Sky added over half a million retail customers across Europe in the year to the end of June 2018, taking its total to 23.01 million, up from 21 million three years previously. One way or another, Sky now looks like it will become part of a bigger picture as major media companies scale up to deal with online video.
Over the year, Sky gained 270,000 new customers in the United Kingdom and Ireland, although only 20,000 of these were in the second quarter of 2018. With just under 13 million customers there in total, its television base is now 11.7 million, up by around 300,000 in a year. 2.7 million homes now have the premium Sky Q service, with over 90% of new television customers taking this option.
Sky now has 5.19 million customers in Germany and Austria, up 200,000 in a year, including 30,000 in the second quarter of 2018. Sky Q is now in over a million homes, after Sky+ Pro customers were upgraded with a software download.
In Italy, Sky has 4.82 million customers, adding 57,000 customers in the second quarter of 2018. Sky Q is rolling out in Italy, in 92,000 homes at the end of the quarter.
Overall, Sky Q is in 3.6 million homes, up by 2.3 million year on year. Sky says this is reducing churn, increasing average revenue per customer and resulting in higher customer satisfaction scores.
Television customer churn in the United Kingdom and Ireland over the year was 10.3%, its lowest level for a decade.
Revenue was up 5% year on year to £13.59 billion, with an operating profit of £1.03 billion.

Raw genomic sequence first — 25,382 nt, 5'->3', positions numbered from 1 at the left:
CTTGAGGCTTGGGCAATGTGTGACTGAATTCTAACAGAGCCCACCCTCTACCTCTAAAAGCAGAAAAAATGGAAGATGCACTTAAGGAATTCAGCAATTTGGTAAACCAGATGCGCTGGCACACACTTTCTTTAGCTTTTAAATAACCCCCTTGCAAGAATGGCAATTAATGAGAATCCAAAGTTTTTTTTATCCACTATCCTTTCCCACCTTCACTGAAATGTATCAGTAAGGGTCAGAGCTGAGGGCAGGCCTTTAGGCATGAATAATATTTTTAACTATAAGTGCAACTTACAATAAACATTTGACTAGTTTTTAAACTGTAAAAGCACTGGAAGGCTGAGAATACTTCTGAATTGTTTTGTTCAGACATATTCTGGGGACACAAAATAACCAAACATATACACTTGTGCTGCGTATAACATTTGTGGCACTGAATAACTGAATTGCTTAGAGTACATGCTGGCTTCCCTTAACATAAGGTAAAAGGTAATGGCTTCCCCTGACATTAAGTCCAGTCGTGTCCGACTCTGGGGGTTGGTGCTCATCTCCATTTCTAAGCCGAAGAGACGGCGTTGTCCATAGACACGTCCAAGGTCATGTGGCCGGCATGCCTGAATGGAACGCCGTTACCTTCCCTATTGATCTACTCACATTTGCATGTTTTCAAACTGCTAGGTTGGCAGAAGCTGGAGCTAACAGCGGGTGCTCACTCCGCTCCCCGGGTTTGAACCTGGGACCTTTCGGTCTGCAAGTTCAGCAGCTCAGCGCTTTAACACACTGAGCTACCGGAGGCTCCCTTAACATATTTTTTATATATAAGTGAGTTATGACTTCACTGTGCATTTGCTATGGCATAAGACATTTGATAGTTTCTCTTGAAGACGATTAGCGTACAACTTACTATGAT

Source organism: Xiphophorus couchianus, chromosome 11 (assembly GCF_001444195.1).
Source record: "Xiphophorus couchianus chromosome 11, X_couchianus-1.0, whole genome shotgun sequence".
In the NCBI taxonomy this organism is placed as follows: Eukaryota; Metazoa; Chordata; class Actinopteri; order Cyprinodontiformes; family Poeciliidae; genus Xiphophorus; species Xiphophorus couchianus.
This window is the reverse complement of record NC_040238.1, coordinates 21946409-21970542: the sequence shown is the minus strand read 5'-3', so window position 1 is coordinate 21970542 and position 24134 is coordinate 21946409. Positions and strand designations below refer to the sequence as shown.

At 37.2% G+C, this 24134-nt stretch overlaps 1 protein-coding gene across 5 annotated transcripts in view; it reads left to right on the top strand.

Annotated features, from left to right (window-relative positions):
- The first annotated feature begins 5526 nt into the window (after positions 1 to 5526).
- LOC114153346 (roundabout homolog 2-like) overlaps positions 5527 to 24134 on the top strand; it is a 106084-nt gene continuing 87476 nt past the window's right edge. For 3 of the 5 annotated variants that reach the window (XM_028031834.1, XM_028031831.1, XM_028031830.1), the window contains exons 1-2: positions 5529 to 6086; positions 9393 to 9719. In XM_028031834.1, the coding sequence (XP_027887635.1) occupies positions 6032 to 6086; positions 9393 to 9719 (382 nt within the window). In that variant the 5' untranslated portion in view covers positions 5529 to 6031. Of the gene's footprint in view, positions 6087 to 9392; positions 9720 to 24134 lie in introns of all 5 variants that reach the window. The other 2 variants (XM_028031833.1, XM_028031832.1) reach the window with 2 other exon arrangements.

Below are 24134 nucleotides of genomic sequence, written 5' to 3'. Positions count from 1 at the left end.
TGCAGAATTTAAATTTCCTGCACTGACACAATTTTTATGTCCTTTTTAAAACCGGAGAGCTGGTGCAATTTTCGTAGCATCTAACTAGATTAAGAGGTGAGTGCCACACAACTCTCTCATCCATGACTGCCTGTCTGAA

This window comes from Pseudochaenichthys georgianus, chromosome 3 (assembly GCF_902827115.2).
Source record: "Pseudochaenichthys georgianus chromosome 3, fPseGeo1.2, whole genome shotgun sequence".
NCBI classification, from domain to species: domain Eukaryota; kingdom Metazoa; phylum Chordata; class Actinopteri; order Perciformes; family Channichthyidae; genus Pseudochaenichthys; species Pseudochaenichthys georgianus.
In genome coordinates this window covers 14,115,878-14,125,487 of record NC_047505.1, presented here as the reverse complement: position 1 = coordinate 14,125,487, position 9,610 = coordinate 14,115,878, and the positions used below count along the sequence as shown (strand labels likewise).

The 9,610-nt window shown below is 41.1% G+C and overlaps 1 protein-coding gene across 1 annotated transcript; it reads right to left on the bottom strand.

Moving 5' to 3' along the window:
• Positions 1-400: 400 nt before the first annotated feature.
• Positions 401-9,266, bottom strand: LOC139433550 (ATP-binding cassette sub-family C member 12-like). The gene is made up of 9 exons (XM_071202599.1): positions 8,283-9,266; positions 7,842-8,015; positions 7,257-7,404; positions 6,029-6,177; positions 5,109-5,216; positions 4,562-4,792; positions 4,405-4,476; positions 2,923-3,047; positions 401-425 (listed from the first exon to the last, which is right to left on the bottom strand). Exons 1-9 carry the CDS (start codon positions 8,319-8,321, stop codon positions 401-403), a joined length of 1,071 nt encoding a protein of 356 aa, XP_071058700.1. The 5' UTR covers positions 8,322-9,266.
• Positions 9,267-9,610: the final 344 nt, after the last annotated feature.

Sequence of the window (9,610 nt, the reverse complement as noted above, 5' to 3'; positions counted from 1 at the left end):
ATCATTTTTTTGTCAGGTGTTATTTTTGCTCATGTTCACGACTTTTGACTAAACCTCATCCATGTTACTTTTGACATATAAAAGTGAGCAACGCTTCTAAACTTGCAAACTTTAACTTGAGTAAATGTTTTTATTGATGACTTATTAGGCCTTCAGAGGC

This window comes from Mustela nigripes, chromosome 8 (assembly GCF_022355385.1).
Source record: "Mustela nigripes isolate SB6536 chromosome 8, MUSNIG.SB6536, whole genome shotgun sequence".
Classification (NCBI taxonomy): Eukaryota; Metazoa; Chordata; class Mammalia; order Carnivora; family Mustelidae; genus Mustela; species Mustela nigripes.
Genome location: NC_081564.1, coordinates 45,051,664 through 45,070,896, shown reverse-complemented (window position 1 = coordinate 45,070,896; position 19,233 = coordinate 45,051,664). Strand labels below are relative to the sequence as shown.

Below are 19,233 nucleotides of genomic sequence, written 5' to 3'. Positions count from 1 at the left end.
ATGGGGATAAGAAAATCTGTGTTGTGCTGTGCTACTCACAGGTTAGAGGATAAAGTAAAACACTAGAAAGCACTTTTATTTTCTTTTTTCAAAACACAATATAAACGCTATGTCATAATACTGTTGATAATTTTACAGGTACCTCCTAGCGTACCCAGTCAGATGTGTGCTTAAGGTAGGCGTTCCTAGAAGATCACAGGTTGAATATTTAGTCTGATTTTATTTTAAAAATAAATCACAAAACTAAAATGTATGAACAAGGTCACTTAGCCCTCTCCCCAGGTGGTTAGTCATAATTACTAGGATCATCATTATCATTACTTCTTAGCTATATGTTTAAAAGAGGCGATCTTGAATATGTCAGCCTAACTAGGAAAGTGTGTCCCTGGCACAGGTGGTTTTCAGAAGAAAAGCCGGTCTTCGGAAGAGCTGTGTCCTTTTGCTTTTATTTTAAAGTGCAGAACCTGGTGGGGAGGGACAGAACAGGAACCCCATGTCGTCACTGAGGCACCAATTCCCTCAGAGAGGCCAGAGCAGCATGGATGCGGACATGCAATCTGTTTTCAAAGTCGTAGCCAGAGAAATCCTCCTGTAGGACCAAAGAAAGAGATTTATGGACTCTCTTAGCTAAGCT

Including satellite subscribers and those for Now TV or Sky Ticket online services, around 29% are now satellite only, down from 88% over six years, while 12% are online only, with the remainder receiving a hybrid of satellite and online services.
Sky delivered 5.3 billion unique online streams and downloads in the 12 months to the end of June 2018, more than three times the number three years previously.
The company has seen its value surge as a result of a bidding war between Disney and Comcast for control of 21st Century Fox, which has a 39% stake in Sky. Comcast has since focussed on acquiring Sky but Disney could yet improve on its offer with a further bid through Fox.
Either way, it seems that Sky will end up as the European subsidiary of an American media company, as they seek opportunities for growth to counter competition from the likes of Netflix and Amazon.
Sky ranks number two by total television subscribers among corporate groups in the informitv Multiscreen Index, second only to AT&T. If Comcast were successful in acquiring Sky it would leap to the top, with over 44 million subscribers worldwide.